Textiles, Fashion, Sports and Footwear

Plant-Based and Biodegradable Sneakers

Parisian shoe brand proves that vegan style can be sustainable, not just ethical.

This article was published on treehugger.com and written by Katherine Martinko.

Veja is a French shoe company that has been trying to make shoe production more ethical and eco-friendly since its inception fourteen years ago. It has done an impressive job, sourcing organic cotton directly from farmers in Peru and Brazil, experimenting with alternative materials such as tilapia skin and silk, using chrome-free suedes and leathers, as well as wild rubber harvested by a cooperative of small producers in the Amazon.

But offering a vegan option has remained a challenge for the brand. While it’s easy to churn out a plastic shoe and call it vegan, that would seem like a cop-out to a brand like Veja, that cares about the lasting impact of its footwear. As co-founder Sébastien Kopp told Fast Company, “Replacing leather with plastic does not sound like a good solution to us.

“Indeed, this is a serious problem within the vegan fashion industry that I’ve written about before – that vegan claims are often made at the cost of the environment. To quote Dory Benami, co-owner of artisanal footwear brands Fortress of Inca and Human Blanco, which use cow leather sourced from Peru, Argentina and Chile:”Calling something that is plastic ‘vegan’ to promote it is false advertising. The people who are taking advantage of this term aren’t doing it for the right reasons, they’re doing it to save money and play on their customers’ emotions.”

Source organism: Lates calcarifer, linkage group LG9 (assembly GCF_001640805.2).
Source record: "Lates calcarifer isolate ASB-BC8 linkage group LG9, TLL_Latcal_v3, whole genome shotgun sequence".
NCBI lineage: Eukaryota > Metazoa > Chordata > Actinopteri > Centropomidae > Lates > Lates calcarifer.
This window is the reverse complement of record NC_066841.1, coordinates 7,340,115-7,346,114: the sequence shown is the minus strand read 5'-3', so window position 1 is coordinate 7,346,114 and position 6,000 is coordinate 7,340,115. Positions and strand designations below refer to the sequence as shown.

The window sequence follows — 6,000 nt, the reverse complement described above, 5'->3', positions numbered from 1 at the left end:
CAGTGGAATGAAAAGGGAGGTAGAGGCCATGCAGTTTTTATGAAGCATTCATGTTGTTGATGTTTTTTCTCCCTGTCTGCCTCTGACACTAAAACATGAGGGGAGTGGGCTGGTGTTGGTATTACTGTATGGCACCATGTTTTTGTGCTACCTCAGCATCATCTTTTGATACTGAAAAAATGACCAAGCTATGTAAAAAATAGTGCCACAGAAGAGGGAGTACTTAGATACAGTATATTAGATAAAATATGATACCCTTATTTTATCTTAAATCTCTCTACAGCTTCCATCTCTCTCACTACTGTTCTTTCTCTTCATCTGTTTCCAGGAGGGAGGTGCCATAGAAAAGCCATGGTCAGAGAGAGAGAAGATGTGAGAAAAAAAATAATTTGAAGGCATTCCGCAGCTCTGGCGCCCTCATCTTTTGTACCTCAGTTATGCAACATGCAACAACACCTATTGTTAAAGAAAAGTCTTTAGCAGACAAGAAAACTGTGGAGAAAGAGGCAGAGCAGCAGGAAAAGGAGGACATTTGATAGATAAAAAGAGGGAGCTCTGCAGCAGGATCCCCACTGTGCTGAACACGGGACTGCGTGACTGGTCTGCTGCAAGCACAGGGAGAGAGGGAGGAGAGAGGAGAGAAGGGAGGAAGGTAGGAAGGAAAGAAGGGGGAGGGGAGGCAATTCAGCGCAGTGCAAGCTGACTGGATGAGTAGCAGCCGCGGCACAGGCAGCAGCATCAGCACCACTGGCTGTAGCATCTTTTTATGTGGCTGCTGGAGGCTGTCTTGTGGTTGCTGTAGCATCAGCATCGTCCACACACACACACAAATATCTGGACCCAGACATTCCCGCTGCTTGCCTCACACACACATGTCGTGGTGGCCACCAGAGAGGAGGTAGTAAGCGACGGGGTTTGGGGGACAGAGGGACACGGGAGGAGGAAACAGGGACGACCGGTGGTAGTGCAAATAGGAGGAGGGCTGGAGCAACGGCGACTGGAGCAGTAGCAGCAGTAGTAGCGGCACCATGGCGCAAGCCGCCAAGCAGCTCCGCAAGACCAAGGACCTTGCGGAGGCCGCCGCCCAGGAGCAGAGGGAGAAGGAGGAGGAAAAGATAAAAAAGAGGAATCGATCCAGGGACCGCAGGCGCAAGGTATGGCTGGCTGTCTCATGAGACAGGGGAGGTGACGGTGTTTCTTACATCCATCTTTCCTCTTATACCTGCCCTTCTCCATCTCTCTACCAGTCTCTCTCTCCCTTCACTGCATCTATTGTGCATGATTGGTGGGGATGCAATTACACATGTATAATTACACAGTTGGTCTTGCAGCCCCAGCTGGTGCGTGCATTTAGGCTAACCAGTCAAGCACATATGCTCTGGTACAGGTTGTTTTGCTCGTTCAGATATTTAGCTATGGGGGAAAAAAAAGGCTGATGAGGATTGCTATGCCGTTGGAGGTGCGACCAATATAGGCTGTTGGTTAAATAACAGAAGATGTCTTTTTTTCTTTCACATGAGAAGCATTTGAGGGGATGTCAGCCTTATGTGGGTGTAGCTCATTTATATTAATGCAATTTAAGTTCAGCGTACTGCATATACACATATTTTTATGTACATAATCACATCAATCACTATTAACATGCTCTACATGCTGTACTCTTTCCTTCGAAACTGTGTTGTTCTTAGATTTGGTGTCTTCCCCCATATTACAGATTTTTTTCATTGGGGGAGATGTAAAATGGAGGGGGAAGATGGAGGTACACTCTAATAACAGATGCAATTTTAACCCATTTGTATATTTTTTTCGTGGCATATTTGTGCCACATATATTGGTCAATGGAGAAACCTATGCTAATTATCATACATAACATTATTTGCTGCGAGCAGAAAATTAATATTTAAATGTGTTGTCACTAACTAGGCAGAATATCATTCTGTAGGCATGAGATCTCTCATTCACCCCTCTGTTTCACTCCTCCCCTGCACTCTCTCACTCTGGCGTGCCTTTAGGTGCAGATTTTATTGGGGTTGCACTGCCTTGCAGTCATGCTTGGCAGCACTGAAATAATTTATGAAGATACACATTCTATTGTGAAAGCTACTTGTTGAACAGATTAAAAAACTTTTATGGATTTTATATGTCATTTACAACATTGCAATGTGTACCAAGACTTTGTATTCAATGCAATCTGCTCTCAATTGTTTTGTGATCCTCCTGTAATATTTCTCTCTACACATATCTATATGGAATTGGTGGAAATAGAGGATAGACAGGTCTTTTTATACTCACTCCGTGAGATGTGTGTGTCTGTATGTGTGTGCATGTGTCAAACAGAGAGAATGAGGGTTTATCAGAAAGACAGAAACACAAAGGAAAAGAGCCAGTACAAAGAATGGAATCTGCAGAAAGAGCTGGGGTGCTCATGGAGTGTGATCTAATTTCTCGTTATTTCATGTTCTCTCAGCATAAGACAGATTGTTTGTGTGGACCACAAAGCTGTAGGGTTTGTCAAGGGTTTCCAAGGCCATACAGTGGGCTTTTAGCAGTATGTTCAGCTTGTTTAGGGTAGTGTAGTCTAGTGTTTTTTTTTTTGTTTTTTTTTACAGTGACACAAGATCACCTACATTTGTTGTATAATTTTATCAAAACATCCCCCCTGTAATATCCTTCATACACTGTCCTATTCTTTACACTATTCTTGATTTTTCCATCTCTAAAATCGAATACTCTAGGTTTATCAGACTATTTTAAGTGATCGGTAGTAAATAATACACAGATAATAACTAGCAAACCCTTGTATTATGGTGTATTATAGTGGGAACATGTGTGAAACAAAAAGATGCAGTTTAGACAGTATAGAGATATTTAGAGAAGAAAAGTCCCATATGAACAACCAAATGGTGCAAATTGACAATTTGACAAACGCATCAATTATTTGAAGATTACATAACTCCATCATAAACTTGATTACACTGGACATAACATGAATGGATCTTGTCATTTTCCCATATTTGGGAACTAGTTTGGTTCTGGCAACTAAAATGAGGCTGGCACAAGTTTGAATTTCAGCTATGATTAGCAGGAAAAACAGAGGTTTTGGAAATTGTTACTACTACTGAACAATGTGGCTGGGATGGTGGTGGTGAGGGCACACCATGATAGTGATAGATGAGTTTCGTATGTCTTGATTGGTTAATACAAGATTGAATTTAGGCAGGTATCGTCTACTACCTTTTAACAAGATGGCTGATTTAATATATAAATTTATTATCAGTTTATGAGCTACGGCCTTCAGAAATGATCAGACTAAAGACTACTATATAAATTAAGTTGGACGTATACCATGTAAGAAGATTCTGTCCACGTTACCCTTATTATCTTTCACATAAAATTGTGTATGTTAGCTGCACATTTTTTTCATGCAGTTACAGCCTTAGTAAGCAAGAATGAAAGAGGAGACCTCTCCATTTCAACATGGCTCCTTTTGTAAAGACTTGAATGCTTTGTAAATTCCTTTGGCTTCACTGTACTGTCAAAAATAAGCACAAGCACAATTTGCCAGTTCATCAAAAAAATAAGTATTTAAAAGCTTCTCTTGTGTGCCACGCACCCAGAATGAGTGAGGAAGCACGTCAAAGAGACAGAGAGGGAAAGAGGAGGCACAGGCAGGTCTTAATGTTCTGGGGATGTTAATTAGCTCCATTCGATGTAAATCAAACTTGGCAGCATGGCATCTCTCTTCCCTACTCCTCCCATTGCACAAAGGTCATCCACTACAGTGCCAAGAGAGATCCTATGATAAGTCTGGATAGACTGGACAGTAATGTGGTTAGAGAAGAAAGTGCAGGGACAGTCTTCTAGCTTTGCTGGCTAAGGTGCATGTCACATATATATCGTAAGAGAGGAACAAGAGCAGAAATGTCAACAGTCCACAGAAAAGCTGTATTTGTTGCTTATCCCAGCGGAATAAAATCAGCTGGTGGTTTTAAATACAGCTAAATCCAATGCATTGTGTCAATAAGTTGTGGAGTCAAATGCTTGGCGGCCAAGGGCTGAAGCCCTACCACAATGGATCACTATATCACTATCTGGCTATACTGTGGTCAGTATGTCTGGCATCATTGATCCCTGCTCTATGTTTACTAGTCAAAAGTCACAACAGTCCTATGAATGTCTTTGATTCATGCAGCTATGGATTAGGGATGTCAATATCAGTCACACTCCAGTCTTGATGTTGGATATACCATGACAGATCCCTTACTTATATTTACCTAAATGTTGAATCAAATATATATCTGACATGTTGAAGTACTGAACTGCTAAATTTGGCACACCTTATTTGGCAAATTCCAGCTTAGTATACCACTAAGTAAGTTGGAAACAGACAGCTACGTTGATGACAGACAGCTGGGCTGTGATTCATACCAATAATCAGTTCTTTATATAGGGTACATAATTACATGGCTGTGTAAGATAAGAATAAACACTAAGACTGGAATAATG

So, Veja embarked on an alternate route. For the past five years it has been working to develop a truly eco-friendly vegan shoe, one that is fully biodegradable. That shoe just launched in January, the Campo sneaker, made of waxed canvas. Fast Company sings its praises:

“The sneaker is made from canvas that has been waxed with a compound made from corn waste. The entire shoe is made from clean, bio-based materials, but it does look remarkably like leather. The point of this exercise was not just to create a cool, leatherlike shoe, but to prove that, with a little effort, it is possible for brands to stay on top of trends without contributing to the fashion industry’s pollution.”

It’s exciting to see this development. Hopefully it can become a model for other shoe companies who want to move away from using animal products, but are concerned with the lasting impact of those materials once disposed of.



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